For the LGBT community, this means supporting the political, economic and social empowerment of the community. It means protecting LGBT people during periods of conflict or humanitarian emergencies, when they’re most vulnerable. It means mainstreaming these issues into our programs in food security, global health, climate change, economic growth, and democracy and governance. Most of all, it means involving the LGBT community in our partner countries, not just as victims, but as planners, implementers and beneficiaries of our programs under the watchwords, “Nothing about them without them.”
I am honored to be here to mark another milestone in USAID’s support to Ethiopia for land administration and land tenure. This issue is a cornerstone for Ethiopia’s growth and transformation plan for land management and land tenure is linked to peace and governance, to agricultural productivity and food security, to conservation of natural resources, and matters to the majority of Ethiopians who reside and farm around the country, and especially to women who are heads of households.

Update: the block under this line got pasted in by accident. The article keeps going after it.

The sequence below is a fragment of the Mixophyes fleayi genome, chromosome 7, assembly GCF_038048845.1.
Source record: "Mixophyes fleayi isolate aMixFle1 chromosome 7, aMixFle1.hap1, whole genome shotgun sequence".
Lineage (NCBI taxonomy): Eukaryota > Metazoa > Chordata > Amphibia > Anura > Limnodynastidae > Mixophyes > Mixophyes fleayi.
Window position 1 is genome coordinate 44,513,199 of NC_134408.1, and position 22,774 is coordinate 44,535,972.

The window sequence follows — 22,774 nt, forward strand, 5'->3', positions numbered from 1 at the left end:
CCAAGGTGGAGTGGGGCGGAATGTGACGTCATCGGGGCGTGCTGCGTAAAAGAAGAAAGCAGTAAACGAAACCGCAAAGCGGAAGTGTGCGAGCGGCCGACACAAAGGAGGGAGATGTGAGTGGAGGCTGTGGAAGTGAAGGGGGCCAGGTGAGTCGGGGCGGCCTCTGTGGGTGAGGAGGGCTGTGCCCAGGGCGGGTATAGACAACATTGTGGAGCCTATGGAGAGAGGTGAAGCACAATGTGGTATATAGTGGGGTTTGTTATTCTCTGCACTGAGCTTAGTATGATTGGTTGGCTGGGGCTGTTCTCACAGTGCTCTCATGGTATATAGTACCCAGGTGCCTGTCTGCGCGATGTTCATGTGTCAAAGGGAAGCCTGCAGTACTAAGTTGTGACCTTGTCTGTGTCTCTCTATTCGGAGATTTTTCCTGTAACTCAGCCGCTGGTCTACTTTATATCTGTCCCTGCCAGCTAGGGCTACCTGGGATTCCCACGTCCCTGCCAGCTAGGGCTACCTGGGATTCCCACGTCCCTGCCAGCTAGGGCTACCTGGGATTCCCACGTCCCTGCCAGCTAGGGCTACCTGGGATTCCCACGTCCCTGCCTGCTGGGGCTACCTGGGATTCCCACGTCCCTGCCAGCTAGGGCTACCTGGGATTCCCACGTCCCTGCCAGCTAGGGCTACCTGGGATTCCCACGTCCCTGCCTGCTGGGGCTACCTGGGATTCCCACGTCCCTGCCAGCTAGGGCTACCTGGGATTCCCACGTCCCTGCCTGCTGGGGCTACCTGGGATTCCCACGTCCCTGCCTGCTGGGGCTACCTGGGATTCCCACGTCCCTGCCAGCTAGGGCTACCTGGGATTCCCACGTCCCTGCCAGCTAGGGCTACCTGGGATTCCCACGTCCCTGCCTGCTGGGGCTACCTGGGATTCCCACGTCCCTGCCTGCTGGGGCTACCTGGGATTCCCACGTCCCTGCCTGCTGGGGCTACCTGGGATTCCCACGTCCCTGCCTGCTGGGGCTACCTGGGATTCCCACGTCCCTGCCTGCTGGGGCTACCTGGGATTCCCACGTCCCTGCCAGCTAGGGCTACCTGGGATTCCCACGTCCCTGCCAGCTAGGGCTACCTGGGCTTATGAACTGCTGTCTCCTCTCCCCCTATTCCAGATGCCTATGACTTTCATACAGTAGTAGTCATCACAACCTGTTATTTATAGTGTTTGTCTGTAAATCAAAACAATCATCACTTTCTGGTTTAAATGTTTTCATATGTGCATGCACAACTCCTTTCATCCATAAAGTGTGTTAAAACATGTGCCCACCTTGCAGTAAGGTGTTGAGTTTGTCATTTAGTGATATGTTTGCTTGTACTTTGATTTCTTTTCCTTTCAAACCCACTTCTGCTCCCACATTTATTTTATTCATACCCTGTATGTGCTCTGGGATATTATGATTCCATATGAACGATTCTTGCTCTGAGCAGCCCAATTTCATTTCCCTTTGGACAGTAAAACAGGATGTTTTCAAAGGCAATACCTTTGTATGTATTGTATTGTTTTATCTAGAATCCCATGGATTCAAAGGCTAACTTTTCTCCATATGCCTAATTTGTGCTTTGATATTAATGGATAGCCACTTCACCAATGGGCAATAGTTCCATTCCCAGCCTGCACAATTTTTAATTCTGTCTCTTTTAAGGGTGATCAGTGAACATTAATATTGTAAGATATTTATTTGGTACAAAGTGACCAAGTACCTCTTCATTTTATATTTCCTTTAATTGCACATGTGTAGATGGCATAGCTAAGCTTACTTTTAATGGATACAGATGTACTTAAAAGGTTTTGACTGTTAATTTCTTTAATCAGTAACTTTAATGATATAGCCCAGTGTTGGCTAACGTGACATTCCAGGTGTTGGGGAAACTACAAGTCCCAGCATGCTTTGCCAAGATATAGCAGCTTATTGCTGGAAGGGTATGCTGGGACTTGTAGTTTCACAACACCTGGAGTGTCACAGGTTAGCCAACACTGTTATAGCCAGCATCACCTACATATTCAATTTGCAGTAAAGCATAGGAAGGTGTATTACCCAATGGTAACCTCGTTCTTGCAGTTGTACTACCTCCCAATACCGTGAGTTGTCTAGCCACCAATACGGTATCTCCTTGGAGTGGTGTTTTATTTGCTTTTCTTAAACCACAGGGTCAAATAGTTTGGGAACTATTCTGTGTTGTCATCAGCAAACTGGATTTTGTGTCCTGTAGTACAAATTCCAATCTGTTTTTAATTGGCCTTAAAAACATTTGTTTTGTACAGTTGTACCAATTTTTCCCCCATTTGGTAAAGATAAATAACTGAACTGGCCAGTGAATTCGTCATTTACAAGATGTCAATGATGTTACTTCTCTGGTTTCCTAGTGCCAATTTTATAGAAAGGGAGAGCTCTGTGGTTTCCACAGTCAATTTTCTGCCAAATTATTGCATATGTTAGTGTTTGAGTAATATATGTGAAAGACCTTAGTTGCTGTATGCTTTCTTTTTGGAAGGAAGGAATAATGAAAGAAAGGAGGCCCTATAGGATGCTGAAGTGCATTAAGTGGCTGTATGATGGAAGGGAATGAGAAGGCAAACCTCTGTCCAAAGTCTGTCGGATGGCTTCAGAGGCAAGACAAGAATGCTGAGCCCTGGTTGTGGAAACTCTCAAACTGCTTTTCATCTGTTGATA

I am greatly honored to be here in Oromia and to launch USAID’s Livestock Market Development project in support of Ethiopia’s Agricultural Growth PrograM (AGP). Let me set the context for this important project and for the U.S. and Ethiopia’s partnership in agriculture and livestock market development.
The U.S. government, through the U.S. Agency for International Development, has been working in the areas of people with disabilities for 20 years so far. An important part of assistance has been supporting education for children with disabilities. Vietnam's Ministry of Education and Training's leadership and partnership have been critical in our efforts to address barriers in education for children with disabilities. And through this kind of partnership, they can bring about the significant cultural and attitude changes in support of children with disabilities.